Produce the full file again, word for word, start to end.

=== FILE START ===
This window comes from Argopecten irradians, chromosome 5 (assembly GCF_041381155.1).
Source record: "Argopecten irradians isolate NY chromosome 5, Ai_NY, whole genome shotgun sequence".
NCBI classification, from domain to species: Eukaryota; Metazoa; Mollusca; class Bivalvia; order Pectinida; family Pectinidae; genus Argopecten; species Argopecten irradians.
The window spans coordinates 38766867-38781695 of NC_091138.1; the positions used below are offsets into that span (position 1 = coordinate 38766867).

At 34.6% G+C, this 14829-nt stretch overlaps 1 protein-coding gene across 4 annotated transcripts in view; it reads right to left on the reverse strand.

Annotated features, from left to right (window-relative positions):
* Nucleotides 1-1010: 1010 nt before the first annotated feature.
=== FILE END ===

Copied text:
This window comes from Argopecten irradians, chromosome 5 (assembly GCF_041381155.1).
Source record: "Argopecten irradians isolate NY chromosome 5, Ai_NY, whole genome shotgun sequence".
NCBI classification, from domain to species: Eukaryota; Metazoa; Mollusca; class Bivalvia; order Pectinida; family Pectinidae; genus Argopecten; species Argopecten irradians.
The window spans coordinates 38766867-38781695 of NC_091138.1; the positions used below are offsets into that span (position 1 = coordinate 38766867).

At 34.6% G+C, this 14829-nt stretch overlaps 1 protein-coding gene across 4 annotated transcripts in view; it reads right to left on the reverse strand.

Annotated features, from left to right (window-relative positions):
* Nucleotides 1-1010: 1010 nt before the first annotated feature.